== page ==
Used here with permission from University of Rhode Island Libraries under Creative Commons Attribution 3.0 Unported License.
After choosing a topic you need to determine what it is about that topic that you would like to know or to discuss. Set this up in the form of a statement or question.
When you have your statement/question ready, pick out the words relating to the main points/concepts – the “key” words. For example:
Topic: "Females have brought a positive element to the military."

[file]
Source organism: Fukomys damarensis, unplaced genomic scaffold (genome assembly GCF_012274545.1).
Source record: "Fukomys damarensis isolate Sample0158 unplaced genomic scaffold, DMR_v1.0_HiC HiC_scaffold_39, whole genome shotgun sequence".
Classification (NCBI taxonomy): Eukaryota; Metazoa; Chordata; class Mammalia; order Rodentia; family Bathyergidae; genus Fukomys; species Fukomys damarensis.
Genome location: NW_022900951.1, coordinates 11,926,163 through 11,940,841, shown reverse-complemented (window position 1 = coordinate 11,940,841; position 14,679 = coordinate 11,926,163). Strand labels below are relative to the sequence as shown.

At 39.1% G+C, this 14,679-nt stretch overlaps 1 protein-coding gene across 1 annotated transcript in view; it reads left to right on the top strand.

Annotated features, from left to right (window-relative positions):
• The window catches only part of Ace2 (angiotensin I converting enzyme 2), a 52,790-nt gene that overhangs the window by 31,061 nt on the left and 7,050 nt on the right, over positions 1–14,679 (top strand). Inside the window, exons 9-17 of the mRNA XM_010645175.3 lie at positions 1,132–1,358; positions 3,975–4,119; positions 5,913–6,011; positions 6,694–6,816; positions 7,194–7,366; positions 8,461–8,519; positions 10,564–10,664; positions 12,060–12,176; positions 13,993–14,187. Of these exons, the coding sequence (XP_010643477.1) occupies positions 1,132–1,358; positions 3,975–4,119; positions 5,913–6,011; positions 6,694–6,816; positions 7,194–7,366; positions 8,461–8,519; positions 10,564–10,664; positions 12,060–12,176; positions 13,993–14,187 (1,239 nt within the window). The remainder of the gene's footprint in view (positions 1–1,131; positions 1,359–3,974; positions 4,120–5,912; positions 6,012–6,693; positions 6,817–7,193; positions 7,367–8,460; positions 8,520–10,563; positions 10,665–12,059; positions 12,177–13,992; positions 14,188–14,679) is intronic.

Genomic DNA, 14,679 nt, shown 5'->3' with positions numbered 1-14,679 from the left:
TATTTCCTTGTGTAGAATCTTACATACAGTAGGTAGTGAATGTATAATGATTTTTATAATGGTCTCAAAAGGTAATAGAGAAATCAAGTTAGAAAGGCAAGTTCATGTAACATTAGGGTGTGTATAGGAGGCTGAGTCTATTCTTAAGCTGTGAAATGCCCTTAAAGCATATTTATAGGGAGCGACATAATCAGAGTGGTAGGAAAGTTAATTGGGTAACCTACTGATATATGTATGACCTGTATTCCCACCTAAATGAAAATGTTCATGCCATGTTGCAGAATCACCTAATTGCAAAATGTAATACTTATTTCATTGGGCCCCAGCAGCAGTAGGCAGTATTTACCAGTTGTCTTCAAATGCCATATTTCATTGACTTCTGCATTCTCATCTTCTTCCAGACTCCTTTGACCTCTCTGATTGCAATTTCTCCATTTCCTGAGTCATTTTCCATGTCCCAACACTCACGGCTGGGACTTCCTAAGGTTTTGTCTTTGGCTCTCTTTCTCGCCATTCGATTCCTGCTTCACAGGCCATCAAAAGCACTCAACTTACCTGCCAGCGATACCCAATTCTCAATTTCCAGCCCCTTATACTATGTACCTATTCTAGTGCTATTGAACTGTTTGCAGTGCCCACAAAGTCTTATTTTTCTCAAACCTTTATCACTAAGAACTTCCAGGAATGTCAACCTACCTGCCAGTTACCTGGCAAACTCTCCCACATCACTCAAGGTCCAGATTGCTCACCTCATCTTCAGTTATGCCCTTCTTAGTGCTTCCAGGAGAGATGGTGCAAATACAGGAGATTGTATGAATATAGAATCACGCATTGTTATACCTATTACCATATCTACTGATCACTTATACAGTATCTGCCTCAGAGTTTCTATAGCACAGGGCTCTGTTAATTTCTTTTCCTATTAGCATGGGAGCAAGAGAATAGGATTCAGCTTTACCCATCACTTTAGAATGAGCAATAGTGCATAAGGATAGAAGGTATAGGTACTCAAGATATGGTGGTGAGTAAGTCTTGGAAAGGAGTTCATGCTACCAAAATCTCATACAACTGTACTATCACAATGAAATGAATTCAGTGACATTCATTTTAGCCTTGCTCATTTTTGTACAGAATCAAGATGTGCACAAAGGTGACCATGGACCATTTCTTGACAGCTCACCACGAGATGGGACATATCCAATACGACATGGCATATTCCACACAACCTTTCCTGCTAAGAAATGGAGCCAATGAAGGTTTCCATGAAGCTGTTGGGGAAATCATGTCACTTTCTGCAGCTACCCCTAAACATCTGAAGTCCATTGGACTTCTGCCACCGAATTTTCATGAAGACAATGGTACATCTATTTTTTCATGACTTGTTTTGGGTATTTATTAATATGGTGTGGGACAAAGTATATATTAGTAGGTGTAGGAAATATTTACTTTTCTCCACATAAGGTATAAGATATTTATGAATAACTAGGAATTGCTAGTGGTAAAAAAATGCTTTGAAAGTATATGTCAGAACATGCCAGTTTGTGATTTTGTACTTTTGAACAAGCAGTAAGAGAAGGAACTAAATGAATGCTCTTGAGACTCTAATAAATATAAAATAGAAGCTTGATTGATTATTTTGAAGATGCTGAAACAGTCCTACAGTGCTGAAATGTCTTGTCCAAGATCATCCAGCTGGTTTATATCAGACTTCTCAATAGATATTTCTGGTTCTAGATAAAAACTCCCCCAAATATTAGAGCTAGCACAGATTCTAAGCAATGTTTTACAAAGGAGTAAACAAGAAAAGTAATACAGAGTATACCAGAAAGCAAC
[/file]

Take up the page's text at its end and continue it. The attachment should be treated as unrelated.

Key words: "female" and “positive” and "military.”
Next, come up with related words/synonyms for each key word in case any of the original key words don’t seem to be working out for the search. For example:
If any of your key ‘words’ are really a phrase, you’ll need to put quotation marks around them to tell the database that they must stay together in that arrangement. For example:
“World War II”
Change out your search terms (key words/phrases) - mix and match - until you get some results you're satisfied with.
Boolean logic defines logical relationships between terms in a search. The Boolean search operators are and, or and not. You can use these operators to create a very broad or very narrow search.
Note: When executing a search, And takes precedence over Or.
The following table illustrates the operation of Boolean terms: